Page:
STUDY 1: Paul Dale, a study researcher and chief of surgical oncology at the Ellis Fischel Cancer Center at the University of Missouri School of Medicine, Columbia, and colleagues analyzed breast cancer cases in women younger than 50 from 1998 to 2008.

  • 94% of women diagnosed ages 40 to 49 diagnosed through a mammogram were considered disease free after 5 years compared to 78% of those who didn’t receive mammograms

STUDY 2: Donna Plecha, a radiologist at University Hospitals Case Medical Center in Cleveland, whose team analyzed biopsy results from Jan. 1, 2008, to Dec. 31, 2009.

  • 71 of the 108 diagnosed breast cancer cases were detected through mammograms and 37 were detected by self discovery
  • 22 of the 108 diagnosed breast cancer cases were non-invasive cancer in the mammogram group compared to 1 in the group not screened
  • None of the mammogram cases advanced to late stage cancer compared to 17 among those not screened
  • More than half the mammogram cases had no cancer spreading to lymph nodes compared to 39% of those not screened

STUDY 3: Lara Hardesty, a radiologist at the University of Colorado in Aurora, let a team that compared the number of women who had mammograms nine months before and after the task force’s new guidelines.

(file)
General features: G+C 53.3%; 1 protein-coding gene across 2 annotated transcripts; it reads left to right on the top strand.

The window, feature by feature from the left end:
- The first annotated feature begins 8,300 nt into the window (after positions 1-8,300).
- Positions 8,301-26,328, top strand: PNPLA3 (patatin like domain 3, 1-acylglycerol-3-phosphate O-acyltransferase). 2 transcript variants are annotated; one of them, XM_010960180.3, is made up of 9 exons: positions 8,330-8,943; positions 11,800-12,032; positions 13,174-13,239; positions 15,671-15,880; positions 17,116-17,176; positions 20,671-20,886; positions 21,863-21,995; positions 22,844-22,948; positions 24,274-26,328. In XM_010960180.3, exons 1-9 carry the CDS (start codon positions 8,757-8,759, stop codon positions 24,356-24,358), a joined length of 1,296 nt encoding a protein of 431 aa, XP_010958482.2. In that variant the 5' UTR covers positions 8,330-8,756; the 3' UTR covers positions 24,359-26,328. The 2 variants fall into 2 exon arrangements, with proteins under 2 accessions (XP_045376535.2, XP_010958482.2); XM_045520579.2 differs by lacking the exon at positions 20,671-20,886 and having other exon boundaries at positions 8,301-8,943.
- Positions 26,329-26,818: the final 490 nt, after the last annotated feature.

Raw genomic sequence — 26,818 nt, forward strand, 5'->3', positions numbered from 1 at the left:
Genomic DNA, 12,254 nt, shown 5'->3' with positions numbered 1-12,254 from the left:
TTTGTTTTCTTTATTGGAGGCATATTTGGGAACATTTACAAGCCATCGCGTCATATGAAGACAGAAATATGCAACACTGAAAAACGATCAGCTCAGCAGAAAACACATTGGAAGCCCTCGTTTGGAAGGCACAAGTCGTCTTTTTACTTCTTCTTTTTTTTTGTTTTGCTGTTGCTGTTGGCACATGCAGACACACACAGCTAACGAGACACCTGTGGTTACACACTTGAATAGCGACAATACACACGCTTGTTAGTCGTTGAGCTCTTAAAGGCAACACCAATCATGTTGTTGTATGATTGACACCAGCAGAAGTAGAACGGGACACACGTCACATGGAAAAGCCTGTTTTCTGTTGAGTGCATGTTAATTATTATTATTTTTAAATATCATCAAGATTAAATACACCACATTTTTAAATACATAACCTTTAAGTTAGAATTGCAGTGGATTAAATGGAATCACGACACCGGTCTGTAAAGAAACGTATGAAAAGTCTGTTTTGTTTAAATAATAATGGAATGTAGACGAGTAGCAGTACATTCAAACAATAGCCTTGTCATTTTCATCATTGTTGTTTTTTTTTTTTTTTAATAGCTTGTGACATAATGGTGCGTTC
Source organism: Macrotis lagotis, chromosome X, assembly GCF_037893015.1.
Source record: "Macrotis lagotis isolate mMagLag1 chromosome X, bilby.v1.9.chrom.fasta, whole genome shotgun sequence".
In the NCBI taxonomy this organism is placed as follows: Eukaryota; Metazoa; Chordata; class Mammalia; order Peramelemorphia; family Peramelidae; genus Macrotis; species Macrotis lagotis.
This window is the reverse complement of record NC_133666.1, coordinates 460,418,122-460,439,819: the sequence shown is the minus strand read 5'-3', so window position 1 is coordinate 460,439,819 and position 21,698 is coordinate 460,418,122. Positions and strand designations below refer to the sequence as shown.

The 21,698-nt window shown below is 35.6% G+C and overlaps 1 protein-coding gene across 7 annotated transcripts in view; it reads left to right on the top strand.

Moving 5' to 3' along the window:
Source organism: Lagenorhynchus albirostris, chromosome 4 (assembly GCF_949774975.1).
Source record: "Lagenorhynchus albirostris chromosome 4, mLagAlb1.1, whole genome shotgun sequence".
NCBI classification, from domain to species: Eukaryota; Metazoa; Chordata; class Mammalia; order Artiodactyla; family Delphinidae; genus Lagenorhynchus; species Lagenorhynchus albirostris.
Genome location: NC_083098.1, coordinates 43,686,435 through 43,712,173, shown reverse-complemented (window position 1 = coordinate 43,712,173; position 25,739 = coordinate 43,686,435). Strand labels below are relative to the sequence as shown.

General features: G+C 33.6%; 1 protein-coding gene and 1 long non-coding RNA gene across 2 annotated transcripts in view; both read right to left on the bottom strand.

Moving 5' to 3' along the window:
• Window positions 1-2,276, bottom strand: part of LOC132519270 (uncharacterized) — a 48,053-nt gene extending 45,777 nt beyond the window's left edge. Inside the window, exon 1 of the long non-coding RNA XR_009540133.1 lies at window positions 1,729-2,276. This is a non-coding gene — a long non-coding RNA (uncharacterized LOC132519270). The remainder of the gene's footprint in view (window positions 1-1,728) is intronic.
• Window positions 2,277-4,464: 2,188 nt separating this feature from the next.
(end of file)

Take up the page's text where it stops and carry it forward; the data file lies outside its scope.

• A 16% reduction in the number of mammograms following the task force’s recommendations was reported

Hardesty’s team also conducted an e-mail survey of primary care physicians and gynecologists at her institution to see if they changed how they recommend mammograms to their patients since the Preventive Services Task Force advice. While the article did not provide details, it did cite her thoughts regarding early treatment:

The earlier we find cancer the more treatable it is and it’s my concern that, for some of them, we will be missing an opportunity for early diagnosis,” she said. “I realize I am a radiologist and this is my livelihood, but I am also the one who has to tell a young woman she has breast cancer.”

Poll Shows Women Still Want Mammograms at 40

May 6, 2011

Despite the U.S. Preventive Services Task Force (USPSTF) recommendation in November 2009, that pushed the age of a women’s first mammogram from age 40 to age 50, women are choosing to get screened at 40. And, these women say, it is the appropriate age.

A recent Harris Interactive/HealthDay poll surveyed 1,083 U.S. women over 18 about mammograms and found that:

  • 57% of the women overall believe mammograms should start at age 40
  • 72% of the women who were in their 40s believed mammograms should start at age 40
  • 12% of the women overall agreed with the U.S. task force’s age 50 recommendation
  • 66% of the women in the 40s had not heard of the USPSTF’s recommendations
  • 77% of the women in their 40s have had at least one mammogram
  • 64% of the women in their 40s get a mammogram annually

 Other interesting findings in this survey:

  • 45% of the women surveyed believed that the task force’s recommendation was in an effort to reduce health care costs
  • 30% of the women surveyed believed that the task force’s recommendation was due to the amount of false positives